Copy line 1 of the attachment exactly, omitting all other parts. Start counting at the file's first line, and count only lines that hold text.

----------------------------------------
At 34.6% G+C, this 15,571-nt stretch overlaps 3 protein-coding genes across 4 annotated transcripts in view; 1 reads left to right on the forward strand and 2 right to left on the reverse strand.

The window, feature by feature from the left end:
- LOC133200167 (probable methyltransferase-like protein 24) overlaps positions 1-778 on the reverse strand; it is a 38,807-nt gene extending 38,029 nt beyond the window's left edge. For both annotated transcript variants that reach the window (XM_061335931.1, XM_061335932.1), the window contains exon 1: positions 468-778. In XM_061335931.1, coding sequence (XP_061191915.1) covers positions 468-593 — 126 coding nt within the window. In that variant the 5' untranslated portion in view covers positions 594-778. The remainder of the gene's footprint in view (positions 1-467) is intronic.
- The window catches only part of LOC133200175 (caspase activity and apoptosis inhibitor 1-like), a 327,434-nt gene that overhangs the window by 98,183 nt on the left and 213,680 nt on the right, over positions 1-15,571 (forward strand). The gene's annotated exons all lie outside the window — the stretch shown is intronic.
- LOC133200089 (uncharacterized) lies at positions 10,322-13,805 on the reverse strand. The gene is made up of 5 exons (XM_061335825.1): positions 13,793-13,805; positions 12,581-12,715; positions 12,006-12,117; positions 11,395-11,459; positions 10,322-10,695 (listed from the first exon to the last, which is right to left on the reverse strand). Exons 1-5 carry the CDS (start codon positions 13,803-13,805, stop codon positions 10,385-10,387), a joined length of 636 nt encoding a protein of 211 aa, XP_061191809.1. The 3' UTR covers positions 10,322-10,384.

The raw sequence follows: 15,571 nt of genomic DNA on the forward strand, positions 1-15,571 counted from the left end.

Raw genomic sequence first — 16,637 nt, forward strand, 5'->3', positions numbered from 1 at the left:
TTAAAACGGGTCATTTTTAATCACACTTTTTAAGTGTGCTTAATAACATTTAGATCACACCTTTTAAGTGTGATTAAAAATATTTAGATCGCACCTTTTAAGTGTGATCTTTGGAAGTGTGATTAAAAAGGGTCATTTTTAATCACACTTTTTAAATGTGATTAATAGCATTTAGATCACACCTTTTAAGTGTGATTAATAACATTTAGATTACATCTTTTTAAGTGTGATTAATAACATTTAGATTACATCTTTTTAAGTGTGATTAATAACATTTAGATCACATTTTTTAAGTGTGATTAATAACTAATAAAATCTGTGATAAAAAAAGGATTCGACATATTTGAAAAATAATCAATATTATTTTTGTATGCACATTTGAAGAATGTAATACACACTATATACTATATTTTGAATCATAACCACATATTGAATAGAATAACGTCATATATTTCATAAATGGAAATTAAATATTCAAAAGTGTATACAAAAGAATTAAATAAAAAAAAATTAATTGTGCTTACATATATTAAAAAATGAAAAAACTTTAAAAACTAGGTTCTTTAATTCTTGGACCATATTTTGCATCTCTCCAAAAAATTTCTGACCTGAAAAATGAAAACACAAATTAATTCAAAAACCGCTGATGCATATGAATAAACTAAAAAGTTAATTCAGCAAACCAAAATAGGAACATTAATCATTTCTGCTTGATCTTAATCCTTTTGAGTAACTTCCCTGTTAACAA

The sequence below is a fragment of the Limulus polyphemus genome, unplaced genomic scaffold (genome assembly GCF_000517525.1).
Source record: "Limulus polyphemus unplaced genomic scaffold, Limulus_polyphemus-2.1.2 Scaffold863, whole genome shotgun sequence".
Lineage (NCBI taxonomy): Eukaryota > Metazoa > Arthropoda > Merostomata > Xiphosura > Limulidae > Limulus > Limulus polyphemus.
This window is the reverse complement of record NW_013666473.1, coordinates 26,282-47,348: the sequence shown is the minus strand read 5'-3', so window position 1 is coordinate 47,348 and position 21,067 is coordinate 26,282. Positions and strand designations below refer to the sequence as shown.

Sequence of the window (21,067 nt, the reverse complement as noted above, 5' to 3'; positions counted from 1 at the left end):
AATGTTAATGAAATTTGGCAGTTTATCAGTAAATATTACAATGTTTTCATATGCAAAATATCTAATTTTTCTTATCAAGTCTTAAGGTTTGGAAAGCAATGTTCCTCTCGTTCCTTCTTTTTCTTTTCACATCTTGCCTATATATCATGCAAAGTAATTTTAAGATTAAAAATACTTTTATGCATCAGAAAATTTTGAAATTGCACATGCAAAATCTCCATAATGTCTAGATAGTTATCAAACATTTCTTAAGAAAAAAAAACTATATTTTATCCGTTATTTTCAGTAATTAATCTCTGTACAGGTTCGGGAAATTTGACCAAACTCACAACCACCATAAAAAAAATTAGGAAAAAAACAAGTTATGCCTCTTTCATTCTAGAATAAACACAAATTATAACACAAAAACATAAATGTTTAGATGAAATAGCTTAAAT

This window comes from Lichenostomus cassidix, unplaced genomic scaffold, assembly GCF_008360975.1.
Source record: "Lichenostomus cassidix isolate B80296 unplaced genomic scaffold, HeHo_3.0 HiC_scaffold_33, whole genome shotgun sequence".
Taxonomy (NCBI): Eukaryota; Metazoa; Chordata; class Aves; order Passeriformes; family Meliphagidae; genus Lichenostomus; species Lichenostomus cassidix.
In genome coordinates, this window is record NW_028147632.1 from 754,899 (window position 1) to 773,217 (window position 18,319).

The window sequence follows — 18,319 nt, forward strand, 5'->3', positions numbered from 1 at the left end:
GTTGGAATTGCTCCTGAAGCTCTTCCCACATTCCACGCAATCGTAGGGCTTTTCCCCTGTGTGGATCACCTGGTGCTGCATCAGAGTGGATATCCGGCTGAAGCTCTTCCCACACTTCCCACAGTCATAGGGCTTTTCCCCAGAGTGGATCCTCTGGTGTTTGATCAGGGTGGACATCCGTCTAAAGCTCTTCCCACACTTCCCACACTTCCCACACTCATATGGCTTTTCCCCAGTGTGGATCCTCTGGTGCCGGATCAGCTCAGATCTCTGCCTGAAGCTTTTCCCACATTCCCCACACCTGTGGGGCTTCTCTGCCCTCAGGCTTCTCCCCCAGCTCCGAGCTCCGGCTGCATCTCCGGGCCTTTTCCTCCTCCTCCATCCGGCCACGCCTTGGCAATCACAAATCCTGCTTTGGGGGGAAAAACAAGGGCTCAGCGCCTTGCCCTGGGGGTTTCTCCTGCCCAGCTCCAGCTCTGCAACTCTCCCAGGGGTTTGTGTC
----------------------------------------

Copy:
At 34.6% G+C, this 15,571-nt stretch overlaps 3 protein-coding genes across 4 annotated transcripts in view; 1 reads left to right on the forward strand and 2 right to left on the reverse strand.